That's not to say you haven't accomplished anything though, far from it. There are still plenty of victories to wring out of even the lowest quality, lowest scoring OKR, and that was the message that we tried to send.

I'm not sure if it helped.

Its a solvable problem as well, but it takes time. Reflecting on why a set of OKRs didn't work and then iterating towards a better outcome is a core part of the process. We just didn't spend enough time failing to be able to improve enough to reap the benefits. Sticking through that sort of stuff requires discipline. An unerring belief that you are on the right path.

That takes effort and willpower though, both of which are finite resources.

Desire Is Irrelevant. I Am A Machine

Fatigue was a real killer. Beyond the emotional fatigue of setting goals and not hitting them, there was real intellectual fatigue in adopting a new way of doing things.

Though we tried to minimise the total time required, it still required many hours, spread out across the quarter. The initial brainstorming, selection and grooming process was tiring and intense and then it didn't let up, because after that it was straight into regular scoring, which itself requires thought, consistency and discipline.

As we hit our second quarter, the frequency of scoring dropped off dramatically, even at the executive level. The scouts tried harder, but that just moved the fatigue to a different place (the scouts themselves) and didn't really help.

I have two theories here:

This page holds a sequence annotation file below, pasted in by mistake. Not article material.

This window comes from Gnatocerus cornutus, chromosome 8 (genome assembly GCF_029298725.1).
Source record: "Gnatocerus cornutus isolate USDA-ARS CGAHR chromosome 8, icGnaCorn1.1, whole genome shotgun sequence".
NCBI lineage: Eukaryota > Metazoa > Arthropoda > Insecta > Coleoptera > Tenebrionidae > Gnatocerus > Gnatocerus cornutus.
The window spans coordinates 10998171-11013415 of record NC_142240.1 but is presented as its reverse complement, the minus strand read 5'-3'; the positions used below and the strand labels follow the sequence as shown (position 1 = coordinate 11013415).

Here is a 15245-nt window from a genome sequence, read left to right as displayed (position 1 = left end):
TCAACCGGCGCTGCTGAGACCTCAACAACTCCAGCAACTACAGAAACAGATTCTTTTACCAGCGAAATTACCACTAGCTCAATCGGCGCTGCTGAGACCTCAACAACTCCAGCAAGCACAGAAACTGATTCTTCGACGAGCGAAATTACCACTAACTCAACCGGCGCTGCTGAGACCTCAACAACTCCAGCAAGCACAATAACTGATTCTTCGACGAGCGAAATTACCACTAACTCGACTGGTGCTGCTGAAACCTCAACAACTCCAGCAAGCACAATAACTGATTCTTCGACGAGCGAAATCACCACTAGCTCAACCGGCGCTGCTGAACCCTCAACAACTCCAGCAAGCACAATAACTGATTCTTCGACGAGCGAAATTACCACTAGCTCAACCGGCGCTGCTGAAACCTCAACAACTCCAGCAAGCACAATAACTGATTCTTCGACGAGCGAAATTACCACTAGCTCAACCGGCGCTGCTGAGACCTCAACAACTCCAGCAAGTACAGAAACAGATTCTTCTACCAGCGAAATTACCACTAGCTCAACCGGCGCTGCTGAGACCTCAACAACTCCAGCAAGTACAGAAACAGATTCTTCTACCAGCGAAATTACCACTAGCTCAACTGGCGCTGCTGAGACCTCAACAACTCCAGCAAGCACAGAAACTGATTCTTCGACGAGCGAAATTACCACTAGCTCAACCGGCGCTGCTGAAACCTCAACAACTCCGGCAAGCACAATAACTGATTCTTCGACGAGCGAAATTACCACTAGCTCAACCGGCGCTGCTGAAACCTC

1. This was just the initial hump and we didn't get over it. With more effort and more discipline, eventually the fatigue would have dropped
  2. OKRs were fundamentally not delivering any value and people saw that, so started tuning out, saving their brainspace for other, more important things

But fatigue wasn't our death knell. It was a contributing factor sure, but I believe that the real end of OKRs for us was a little something that happened in 2020.

We'll Meet Again. Go!

COVID-19 was a crap time for everyone and with it came a lot of stress in a lot of different flavours. We were spoiled for choice when it came to stress: fear of getting sick, fear that the people you love would get sick, breakdown of routine, inability to connect with others in familiar ways, lack of toilet paper, etc. It really was a smorgasbord of shitty experiences.

With the cracks already starting to show in our nascent OKR process, COVID-19 was the hammer that shattered the entire thing.

As we went into the planning process for FY20 Q3 (i.e. around March/April 2020) the shit hit the fan and we dropped everything, immediately went into fire-fighting mode on multiple levels and fell straight back to the way we'd always done things: without OKRs.

I have the theory that had OKRs been more embedded into our organisation at the time when COVID-19 hit Australia proper, we would have just used them to deal with the problem at hand. But they weren't and we didn't.

In fairness, its not like we just sat back and despaired. We did a lot of different things (flipped to working remotely, added features and functionality to help our customers, changed the amount we worked to save money), but none of it involved clearly set and communicated OKRs.

But its not all doom and gloom and the death of OKRs and the breakdown of civilization. I've still got more words in me that need to get out, so come back next time to read them.

Spoiler alert: I didn't stop doing OKRs.